School Psychologists have many roles to play in the schools. On any given day, we are counselors, advisors, consultants, program developers, observers, yard duty stand-ins, problem-solvers regarding discipline issues, early interventionists, reading/math/writing specialists, researchers, special education experts, paralegals (seems like), behaviorists, developmental experts, and assessors for special education services. The latter is the role that is most commonly associated with our profession.
A 10th grade student I had tested for ADHD said it best one day when I bumped into him on the street with his pack o’ friends: “Hey guys, that’s the lady who put me in special ed!” Surprisingly, the pack started inquiring how they could get into special ed because they heard it was “really easy.” Another (less positive) experience was when I came into a middle school classroom to take a girl for an assessment and she screamed, “No! I’m not going! I’m not @&*%ing special ed!”
Even the kids pick up very quickly that the school psychologist can be seen as a “gatekeeper” to special education. School psychologists are well aware that this has been the traditional role for our profession, and are striving to expand this role. Let me tell you a tale about the struggle to make the shift.
It’s 7:52am on a Friday afternoon. I get one foot in the door of my elementary school and I am met by the principal, who does not greet me with hello, but rather, “We have to do something about Johnny! He needs to be in a special education class for emotionally disturbed kids! Get out your assessment plan for special education, I have the mom waiting in my office to sign it.” Apparently, Johnny* had climbed on the school roof the day before and wouldn’t come down for over an hour.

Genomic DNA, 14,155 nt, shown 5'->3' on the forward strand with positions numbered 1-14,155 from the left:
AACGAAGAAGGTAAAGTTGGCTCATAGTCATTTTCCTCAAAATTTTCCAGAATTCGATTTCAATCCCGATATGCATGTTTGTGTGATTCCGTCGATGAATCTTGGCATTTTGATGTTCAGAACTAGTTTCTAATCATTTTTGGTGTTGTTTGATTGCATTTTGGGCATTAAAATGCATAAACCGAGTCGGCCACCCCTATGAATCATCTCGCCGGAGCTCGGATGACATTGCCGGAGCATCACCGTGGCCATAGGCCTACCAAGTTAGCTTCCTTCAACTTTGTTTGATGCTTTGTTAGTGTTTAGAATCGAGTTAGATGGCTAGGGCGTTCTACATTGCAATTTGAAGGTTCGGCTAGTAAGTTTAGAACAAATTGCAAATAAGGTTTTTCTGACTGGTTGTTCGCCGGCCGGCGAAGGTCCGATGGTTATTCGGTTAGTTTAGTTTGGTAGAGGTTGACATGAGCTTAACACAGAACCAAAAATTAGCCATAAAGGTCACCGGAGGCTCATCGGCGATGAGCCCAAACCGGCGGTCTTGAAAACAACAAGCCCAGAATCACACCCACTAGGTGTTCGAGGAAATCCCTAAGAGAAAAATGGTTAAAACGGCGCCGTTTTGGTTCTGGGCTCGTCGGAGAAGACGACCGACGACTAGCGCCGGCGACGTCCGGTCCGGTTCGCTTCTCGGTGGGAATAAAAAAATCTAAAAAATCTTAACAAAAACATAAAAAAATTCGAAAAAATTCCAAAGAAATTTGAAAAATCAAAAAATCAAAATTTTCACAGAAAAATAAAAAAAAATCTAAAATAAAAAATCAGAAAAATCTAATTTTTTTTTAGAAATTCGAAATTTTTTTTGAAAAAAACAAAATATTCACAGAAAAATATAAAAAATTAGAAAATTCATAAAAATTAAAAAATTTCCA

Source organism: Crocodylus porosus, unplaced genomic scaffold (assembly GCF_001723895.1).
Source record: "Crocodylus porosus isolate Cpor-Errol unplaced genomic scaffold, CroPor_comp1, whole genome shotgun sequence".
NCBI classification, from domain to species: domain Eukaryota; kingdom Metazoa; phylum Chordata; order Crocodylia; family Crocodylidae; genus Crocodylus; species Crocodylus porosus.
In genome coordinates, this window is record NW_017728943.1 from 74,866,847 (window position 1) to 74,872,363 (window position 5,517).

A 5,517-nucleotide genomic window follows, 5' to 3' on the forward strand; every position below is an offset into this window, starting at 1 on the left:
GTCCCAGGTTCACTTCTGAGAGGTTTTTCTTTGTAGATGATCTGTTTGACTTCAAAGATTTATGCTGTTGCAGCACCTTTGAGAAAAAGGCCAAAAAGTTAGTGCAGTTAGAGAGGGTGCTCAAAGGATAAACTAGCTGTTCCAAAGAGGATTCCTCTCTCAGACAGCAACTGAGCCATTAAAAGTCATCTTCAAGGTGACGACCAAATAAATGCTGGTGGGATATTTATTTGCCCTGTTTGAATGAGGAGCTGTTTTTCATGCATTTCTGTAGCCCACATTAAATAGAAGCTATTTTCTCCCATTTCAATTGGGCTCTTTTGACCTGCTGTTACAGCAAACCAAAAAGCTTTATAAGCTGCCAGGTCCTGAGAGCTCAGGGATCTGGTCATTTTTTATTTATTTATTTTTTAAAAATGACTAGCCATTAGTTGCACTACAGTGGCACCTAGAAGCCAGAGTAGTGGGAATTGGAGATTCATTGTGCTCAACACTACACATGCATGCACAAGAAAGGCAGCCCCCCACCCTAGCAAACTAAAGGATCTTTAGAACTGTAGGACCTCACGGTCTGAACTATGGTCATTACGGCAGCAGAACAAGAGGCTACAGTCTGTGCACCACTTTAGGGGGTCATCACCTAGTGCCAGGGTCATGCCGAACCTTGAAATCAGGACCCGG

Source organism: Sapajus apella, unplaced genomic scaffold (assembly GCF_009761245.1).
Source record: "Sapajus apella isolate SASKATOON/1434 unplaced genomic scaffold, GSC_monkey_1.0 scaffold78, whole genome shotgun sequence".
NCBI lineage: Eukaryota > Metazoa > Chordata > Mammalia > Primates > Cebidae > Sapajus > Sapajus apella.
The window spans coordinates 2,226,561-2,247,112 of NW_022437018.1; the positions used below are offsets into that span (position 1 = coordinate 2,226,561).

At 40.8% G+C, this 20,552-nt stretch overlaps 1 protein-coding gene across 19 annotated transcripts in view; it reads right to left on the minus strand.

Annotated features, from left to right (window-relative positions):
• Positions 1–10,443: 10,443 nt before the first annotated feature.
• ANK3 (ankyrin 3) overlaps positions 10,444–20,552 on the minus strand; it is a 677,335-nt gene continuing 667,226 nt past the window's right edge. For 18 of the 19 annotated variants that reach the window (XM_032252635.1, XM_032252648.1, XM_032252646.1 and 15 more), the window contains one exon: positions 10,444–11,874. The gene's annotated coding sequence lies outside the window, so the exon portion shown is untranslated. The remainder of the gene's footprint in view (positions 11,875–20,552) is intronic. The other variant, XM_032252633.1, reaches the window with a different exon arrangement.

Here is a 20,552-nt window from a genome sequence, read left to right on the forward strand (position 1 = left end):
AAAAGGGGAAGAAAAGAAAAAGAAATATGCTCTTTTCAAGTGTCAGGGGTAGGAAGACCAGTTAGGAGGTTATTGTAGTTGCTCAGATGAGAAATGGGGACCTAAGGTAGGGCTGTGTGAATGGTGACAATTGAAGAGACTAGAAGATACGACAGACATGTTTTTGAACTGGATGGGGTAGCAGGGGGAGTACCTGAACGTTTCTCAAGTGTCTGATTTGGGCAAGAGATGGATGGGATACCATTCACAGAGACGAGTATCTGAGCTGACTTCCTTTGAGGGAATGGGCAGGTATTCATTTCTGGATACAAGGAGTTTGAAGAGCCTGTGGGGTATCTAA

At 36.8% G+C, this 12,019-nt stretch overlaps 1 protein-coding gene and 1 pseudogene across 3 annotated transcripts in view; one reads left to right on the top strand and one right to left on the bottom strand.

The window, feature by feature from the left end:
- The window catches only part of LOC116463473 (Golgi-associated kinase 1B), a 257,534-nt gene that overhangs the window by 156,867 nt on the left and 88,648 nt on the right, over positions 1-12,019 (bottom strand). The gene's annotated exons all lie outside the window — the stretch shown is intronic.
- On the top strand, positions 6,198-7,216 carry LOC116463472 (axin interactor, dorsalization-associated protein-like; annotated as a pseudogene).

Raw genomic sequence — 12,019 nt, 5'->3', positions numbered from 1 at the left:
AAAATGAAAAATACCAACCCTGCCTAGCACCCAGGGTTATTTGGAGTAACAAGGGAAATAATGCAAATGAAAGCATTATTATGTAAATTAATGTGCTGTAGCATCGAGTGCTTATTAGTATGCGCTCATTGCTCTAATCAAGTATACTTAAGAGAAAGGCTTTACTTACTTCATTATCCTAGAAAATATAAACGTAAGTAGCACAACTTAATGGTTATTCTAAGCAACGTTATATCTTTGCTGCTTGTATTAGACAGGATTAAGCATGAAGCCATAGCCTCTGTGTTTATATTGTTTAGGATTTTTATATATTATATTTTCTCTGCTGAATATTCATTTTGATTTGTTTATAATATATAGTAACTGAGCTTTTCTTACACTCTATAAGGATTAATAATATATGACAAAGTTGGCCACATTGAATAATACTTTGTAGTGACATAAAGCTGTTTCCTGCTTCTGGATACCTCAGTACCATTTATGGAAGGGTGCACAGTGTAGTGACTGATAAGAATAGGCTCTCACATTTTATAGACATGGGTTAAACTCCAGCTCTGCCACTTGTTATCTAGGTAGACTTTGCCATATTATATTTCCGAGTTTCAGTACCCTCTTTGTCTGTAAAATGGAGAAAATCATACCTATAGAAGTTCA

My first thought was, “how is this a special education issue?” I had never heard of Johnny before until this morning and suddenly he was “disabled” and potentially “emotionally disturbed” before I had a chance to put my purse down?
One of the difficult jobs of the school psychologist is to get everyone slowed down enough to look at the facts. It’s the first rule in any crisis situation. This process can (understandably) seem to worried parents, principals, and teachers as “gatekeeping” students from special education services. But it is a necessary step. So instead of my assessment plan, I immediately grabbed the cumulative folder and sat down with the mom and the principal and began asking questions. If I could provide each new school psychologist with a toolkit upon graduation, it would be full of questions. Not the cliché questions like, “How does that make you feel?” or the evasive-question-as-response that is the fodder for every psychologist joke, but questions that help identify the problem from a wider perspective:
Is the first incident for this student or is there a history of behavioral difficulties?
Does his behavior typically impede his learning?
Did something happen recently that would prompt this type of behavior?
What did the student say about the incident?
Has the student ever been assessed for special education before?
What interventions have been tried to address his behavioral needs?
After the information gathering session, it became clear that this was an isolated incident and not a longstanding emotional disability. The student had never been in any trouble before, and had all “Satisfactory” marks on his report card. The mom reported that her son had witnessed his cousin being shot last week and was understandably having a difficult time. It didn’t justify her son’s behavior, but it could help explain why he was acting out.
Did Johnny need some help? Yes. Was he “disabled” such that his needs could only be met in special education? Not so much. I’m all for giving students with disabilities what they need, but we must be judicious before jumping to special education assessment as an “intervention” before gathering the facts. I guess on some days, if it means a child doesn’t get prematurely labeled as disabled, I’m okay with being a gatekeeper.
*Why are the examples always about “Johnny” in education? This fictitious “Johnny” is one troubled little boy.